eMarketer’s scan of the key developments of the day, plus data to make sense of it all. Today’s topics: Mario Run appears to disappoint investors; Amazon India gets into pedicures; the Vine app grows new shoots; and more.
Airbnb is laying down the law in Amsterdam and London by limiting the number of days hosts can rent out their properties to guests. The move is part of an ongoing attempt by Airbnb to work with regulators across multiple cities—a change of tactic for the short-term home rental company.
UK consumers rely heavily on digital platforms when planning a holiday or trip, even when making the final purchase. Desktop PCs and laptops are by far the most trusted devices, with mobile playing only a minor role.
Amy Sherman, senior director of digital marketing at Marriott-owned Moxy Hotels, tells eMarketer that though Instagram excels as an advertising platform, it still trails Facebook when it comes to campaign performance measurement.
easyJet uses artificial intelligence (AI) technology to help stock and reduce food waste in its planes. Alberto Rey Villaverde, the airline's head of data science, told eMarketer how it works.
A growing appetite for international travel among consumers in China is fueling renewed interest among marketers in understanding how and where they spend their travel dollars. According to research, experiences, as well as purchasing local goods and souvenirs, is at the top of many consumers’ wish lists.
Dirk Eschenbacher, founding partner of Zanadu, a China-based lifestyle online travel agency and online lifestyle media company, talks about the virtual reality (VR) market in China.
US internet users are equally divided in their intentions to unplug from the web while on vacation. Yet, according to research, most people have connected to the internet while taking a break, regardless of gender or age.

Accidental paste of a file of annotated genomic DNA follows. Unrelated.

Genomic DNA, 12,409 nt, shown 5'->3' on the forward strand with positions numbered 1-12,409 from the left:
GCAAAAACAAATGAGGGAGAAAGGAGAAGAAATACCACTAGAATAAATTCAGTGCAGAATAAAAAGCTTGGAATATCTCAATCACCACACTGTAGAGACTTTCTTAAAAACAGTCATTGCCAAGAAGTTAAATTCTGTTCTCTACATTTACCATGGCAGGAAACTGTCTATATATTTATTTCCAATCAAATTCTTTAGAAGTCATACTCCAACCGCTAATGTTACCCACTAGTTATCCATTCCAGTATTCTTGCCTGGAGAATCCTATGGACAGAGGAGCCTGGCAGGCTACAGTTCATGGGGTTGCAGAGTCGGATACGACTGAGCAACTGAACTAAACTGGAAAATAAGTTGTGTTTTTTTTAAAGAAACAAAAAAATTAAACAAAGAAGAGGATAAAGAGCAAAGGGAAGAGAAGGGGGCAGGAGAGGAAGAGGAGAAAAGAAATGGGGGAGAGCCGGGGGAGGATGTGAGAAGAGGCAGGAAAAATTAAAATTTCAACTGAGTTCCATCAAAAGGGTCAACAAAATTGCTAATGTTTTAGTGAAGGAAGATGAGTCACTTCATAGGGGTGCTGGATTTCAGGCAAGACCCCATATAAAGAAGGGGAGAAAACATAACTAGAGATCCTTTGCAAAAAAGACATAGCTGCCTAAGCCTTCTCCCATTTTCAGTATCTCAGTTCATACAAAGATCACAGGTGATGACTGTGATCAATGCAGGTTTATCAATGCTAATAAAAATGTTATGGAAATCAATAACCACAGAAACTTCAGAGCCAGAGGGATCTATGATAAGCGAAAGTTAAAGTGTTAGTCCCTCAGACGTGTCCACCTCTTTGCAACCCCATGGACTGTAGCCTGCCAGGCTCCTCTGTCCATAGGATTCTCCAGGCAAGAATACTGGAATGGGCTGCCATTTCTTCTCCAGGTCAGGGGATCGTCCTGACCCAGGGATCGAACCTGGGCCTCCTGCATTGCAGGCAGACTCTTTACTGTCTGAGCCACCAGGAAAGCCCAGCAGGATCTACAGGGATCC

Ahmed Elemam, senior digital marketing and analytics strategist at WestJet, discusses why the airline is keeping some technology on premise.
Ruwie Rahardjo, general manager of travel metasearch engine Wego Indonesia, talks about how young people in Indonesia are more apt to book travel through digital channels.
Over half of all mobile travel site and app visitors in Germany ages 13 and older visited such sites and apps at least one to three times per month, according to a recent study. Nearly one-third visited a travel site or app once per week. But many would rather complete their purchase journey with an offline transaction.
Across all types of UK travel accommodation sites, more women visited than their male counterparts, and older users were more likely to stop by the sites than younger ones.
From October 1 to October 7—known in China as Golden Week—nearly 600 million people in China traveled either domestically or internationally for the holiday, up significantly from the approximately 530 million in 2015. And many of their trips were booked via mobile.
Artificial intelligence (AI) is helping bring discovery back to the travel research process. Phil Koserowski, vice president of interactive marketing at The Leading Hotels of the World (LHW), told eMarketer's Maria Minsker how.
Internet users in Spain spend more time on Airbnb per visit via desktop computer than any of their European counterparts; 35% of travelers have also booked lodgings via Airbnb in the past year. That puts them ahead of counterparts in much of Europe as well as the US.
While traveling abroad, travelers from China use their UnionPay bank card more often than any other method, including cash and credit cards like Visa, according to May 2016 research. Newer payment methods have lower uptake.
eMarketer estimates worldwide digital travel sales—which include leisure and unmanaged business travel sales booked via any device—will rise 13.8% in 2016 to nearly $565 billion. Double-digit growth in emerging markets, particularly those in Asia-Pacific and Latin America, will help fuel gains throughout the forecast period.
Andy Kauffman, vice president of digital at global hotel chain Marriott International, talks about his company's approach to digital transformation for the hotel's people, processes and technology.
Apoorva Gandhi, vice president of multicultural affairs at Marriott International, discusses a recent campaign in which the company put a spotlight on its lesbian, gay, bisexual or transgender (LGBT) customers to help convey the commitment to "make everyone feel comfortable being who they are."
Americans may not mind booking accommodations and airfare on small screens, but search engines are where many leisure travelers in North America turn to when beginning to research a trip, according to Q1 2016 research.